- Planning a Fourth of July party this year could be socially awkward, especially if you’re unsure of the vaccination status of your guests.
- If you’re worried about asking whether an invitee is vaccinated, try building up to it by being open about why you’re asking.
- If there will be unvaccinated adults at the gathering, the risk of transmission will mostly be for those who are unvaccinated.
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The United States isn’t going to meet President Joe Biden’s goal of vaccinating 70 percent of Americans by July 4, but that doesn’t mean there’s no reason to celebrate.
Aside from the usual Independence Day reverie, many Americans vaccinated from COVID-19 can finally gather safely with their close friends and family after being apart for more than a year. More than 66 percent of all adults in the U.S. have at least been partially vaccinated.
“This is a small win and a small reward in a way for being vaccinated. It’s OK to gather and enjoy what we can,” said Dr. Diego Hijano, a pediatric infectious disease physician at the Infectious Diseases Department at St. Jude Children’s Research Hospital in Memphis, Tennessee.
Still, planning Fourth of July parties this year could be socially awkward, especially if you’re unsure of the vaccination status of your guests.
“The etiquette around asking about vaccination status, it is an uncomfortable conversation. And I think it may be the best bet to be transparent and straightforward,” said Dr. Jeannie Kenkare, chief medical officer at PhysicianOne Urgent Care.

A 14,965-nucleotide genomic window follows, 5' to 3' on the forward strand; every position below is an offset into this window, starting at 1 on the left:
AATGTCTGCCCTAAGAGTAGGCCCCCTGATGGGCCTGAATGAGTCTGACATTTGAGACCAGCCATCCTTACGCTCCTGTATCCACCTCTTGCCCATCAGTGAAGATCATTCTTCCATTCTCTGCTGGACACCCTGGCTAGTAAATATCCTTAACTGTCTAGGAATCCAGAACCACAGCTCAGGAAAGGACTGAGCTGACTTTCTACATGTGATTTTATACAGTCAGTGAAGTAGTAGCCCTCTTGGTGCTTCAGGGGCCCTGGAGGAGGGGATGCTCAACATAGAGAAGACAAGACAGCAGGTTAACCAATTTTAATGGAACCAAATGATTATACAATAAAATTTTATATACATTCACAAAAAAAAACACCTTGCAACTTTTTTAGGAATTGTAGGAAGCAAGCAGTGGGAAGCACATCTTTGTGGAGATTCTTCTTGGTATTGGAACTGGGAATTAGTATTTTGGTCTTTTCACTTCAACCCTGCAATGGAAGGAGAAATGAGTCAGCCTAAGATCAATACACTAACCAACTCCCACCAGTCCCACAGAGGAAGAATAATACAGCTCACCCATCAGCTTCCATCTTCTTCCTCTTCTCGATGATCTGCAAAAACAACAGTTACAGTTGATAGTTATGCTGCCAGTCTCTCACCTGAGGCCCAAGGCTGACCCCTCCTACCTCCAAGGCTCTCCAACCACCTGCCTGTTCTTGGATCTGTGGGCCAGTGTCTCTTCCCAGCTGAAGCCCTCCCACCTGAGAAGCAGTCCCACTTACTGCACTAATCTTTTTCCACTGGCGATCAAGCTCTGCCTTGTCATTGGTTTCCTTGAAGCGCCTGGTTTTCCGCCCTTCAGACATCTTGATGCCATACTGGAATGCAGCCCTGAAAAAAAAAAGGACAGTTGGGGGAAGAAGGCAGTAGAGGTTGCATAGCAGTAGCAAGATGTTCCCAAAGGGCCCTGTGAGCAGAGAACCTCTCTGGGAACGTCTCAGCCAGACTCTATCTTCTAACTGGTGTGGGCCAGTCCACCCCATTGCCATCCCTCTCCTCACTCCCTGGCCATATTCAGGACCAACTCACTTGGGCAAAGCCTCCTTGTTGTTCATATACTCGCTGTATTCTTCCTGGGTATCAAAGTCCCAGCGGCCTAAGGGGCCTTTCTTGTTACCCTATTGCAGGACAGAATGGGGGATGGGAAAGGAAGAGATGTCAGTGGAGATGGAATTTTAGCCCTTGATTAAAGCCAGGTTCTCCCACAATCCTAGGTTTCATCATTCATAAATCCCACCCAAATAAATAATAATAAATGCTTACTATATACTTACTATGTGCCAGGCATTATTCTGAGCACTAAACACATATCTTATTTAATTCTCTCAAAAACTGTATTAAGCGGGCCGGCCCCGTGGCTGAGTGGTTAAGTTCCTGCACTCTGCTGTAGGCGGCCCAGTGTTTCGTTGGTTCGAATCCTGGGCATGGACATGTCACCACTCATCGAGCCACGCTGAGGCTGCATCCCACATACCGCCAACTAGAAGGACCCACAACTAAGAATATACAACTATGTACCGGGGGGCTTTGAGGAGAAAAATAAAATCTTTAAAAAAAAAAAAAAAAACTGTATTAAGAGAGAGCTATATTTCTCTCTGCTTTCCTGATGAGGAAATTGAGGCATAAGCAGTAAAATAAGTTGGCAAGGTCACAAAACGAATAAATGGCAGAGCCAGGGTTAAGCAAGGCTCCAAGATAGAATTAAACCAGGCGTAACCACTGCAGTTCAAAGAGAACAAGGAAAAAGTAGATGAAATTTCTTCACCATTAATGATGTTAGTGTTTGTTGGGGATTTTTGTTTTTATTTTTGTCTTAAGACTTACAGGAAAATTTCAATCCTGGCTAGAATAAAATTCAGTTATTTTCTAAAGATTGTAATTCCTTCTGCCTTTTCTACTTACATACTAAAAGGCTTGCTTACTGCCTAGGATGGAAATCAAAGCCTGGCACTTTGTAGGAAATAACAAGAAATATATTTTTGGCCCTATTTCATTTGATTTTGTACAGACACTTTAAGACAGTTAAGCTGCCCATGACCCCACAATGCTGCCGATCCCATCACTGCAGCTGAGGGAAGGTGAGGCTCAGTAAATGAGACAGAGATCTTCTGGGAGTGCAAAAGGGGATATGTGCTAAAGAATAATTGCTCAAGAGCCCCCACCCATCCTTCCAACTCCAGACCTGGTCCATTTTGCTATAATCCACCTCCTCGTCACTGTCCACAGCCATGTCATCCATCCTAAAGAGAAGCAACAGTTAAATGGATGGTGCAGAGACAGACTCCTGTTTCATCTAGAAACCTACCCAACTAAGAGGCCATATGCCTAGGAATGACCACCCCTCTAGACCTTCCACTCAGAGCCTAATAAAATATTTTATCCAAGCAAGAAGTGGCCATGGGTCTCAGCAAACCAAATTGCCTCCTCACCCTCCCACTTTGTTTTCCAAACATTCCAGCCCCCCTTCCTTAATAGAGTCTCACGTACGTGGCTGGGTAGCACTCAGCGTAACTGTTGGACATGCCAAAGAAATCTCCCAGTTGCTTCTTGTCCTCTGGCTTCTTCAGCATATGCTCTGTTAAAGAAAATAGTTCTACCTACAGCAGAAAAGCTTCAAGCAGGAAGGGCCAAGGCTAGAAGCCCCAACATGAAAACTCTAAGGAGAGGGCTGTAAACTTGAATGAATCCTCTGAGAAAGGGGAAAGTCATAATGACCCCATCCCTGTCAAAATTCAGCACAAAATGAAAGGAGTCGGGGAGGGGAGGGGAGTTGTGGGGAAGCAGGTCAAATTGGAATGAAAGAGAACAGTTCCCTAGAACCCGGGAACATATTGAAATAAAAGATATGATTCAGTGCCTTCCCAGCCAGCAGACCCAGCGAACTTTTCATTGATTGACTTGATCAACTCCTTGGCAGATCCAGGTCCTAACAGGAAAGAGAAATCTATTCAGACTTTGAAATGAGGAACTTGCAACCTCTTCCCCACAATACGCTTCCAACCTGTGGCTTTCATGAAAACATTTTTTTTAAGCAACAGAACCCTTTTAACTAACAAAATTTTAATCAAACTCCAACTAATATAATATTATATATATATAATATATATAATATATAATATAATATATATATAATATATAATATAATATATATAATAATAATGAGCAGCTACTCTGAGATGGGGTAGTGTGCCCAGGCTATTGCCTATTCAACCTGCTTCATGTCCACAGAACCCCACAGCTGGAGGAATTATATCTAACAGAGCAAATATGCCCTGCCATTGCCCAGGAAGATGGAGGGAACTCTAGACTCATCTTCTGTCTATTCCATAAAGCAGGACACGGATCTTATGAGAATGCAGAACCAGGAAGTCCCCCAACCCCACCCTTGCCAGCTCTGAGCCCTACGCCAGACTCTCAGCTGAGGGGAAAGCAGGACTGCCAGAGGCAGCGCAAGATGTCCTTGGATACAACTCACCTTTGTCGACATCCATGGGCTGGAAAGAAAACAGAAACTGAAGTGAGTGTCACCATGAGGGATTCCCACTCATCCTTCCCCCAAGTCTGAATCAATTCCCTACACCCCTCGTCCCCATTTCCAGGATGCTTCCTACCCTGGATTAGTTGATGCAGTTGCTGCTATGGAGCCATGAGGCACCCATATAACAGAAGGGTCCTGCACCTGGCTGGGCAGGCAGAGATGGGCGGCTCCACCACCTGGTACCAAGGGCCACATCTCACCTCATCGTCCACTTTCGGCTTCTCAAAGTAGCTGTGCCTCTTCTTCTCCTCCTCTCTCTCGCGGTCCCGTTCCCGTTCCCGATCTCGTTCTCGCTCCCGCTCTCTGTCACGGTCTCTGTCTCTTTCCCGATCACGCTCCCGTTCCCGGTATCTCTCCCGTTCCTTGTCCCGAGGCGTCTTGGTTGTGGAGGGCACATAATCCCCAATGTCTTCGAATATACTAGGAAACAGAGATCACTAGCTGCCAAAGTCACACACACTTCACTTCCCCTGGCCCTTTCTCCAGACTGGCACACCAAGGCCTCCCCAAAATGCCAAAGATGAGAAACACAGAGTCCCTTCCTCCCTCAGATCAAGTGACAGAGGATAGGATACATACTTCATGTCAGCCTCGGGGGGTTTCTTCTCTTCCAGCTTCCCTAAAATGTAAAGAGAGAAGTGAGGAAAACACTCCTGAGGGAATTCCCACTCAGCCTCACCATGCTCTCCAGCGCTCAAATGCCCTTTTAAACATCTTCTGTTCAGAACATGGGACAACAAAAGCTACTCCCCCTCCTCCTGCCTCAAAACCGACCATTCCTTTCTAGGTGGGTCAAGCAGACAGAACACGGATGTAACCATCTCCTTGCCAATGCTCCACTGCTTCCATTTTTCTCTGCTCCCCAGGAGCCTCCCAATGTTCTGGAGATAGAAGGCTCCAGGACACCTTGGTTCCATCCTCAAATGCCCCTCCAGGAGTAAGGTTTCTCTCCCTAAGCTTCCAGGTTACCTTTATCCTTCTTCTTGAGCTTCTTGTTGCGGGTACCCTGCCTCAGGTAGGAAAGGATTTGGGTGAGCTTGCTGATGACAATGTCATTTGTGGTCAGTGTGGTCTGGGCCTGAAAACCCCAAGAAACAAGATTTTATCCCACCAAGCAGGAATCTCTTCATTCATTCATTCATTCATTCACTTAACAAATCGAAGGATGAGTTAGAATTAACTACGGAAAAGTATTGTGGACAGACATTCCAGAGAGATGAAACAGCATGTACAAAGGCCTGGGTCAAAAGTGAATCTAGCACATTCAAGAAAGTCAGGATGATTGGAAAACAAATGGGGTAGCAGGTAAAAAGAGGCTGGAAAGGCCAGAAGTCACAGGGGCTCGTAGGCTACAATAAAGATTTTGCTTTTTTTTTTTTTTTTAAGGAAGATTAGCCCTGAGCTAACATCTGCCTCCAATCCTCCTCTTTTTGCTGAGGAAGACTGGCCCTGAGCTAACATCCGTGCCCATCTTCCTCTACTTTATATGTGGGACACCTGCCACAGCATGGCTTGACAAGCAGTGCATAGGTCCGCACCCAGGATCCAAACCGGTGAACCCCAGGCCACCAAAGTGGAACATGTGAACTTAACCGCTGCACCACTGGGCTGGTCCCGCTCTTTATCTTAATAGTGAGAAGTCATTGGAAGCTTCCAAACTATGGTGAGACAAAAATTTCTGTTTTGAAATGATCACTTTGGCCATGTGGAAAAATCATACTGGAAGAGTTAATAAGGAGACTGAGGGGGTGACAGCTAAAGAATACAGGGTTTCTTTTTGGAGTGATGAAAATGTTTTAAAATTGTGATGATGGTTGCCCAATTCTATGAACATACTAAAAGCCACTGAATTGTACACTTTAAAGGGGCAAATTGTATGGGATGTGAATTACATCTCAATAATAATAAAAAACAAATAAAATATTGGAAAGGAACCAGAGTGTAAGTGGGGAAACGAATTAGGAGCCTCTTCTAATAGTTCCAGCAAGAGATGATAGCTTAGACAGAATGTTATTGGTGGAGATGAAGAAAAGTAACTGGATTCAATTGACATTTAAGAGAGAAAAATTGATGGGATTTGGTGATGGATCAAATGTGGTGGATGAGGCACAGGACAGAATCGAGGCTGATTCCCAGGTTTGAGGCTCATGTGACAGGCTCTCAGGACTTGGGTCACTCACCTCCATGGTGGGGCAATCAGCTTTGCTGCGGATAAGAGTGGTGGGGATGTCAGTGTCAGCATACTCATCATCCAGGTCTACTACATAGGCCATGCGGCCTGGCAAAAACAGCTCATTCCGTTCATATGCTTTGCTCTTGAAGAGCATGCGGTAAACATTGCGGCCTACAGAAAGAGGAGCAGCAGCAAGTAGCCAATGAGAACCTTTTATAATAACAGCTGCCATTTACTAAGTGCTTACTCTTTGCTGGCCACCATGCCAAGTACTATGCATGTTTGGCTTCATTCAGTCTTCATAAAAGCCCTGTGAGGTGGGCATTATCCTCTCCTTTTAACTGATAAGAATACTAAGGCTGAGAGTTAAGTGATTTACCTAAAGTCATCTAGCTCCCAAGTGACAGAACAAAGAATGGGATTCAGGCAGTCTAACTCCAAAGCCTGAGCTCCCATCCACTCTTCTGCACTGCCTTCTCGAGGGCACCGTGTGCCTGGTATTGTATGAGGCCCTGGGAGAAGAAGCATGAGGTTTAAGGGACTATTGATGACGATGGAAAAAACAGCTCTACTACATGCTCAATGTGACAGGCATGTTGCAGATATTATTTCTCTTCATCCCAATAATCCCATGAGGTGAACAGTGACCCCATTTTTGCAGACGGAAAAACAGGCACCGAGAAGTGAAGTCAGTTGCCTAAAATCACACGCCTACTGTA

This concern is especially pressing when the delta variant of the coronavirus is spreading rapidly and proving more easily transmissible. Yet the risk is low if you’re vaccinated, which is all the more reason to be aware of inoculation status.
Kenkare and Hijano agree that it’s possible to gather safely for the holiday without the faux pas. Here’s how to do it.
If you’re worried about asking straight out whether an invitee is vaccinated, try building up to it by being open about why you’re asking. Explain why you decided to get vaccinated yourself and that you see an opportunity for a safe gathering if everyone else is vaccinated, too. Then turn it over to the other person and ask what they’re doing to stay safe.
“It’s going to be difficult, and people may not take it well if you’re asking that, but you have to do what you have to do to keep you and your family safe,” Hijano said.
Kenkare also emphasized that there is a precedent for these types of conversations.
“You might ask people before the pandemic, if they’re not well, not to come. So I think this is something very similar along those lines,” Kenkare said.
Even if these initial conversations are somewhat awkward, having them can avoid a social disaster down the line. Kenkare and Hijano agree that it’s the host’s responsibility not only to ask the vaccination question but then communicate the answers to all other guests.
“You don’t want to be the person who invites a bunch of people without asking, and then someone gets infected,” Hijano said.
With all of the information in hand, guests and hosts alike have a decision to make.
If all eligible adults and teenagers are vaccinated, there’s little to no risk of attending a party, especially outdoors, Hijano said.
If there will be unvaccinated adults at the gathering, the risk of transmission will mostly be for those who are unvaccinated.
If it makes you nervous, you can always fall back on the safety measures we all know so well: Physical or social distancing, face masks, and handwashing.
“You will never be wrong if you apply those types of rules,” Hijano said.
You should also feel empowered to restrict your gathering to vaccinated adults only, but again, you’ll need to have straightforward conversations to make that possible.
“The more conversation that occurs around these things, the better people are armed to make decisions that work best for them,” Kenkare said.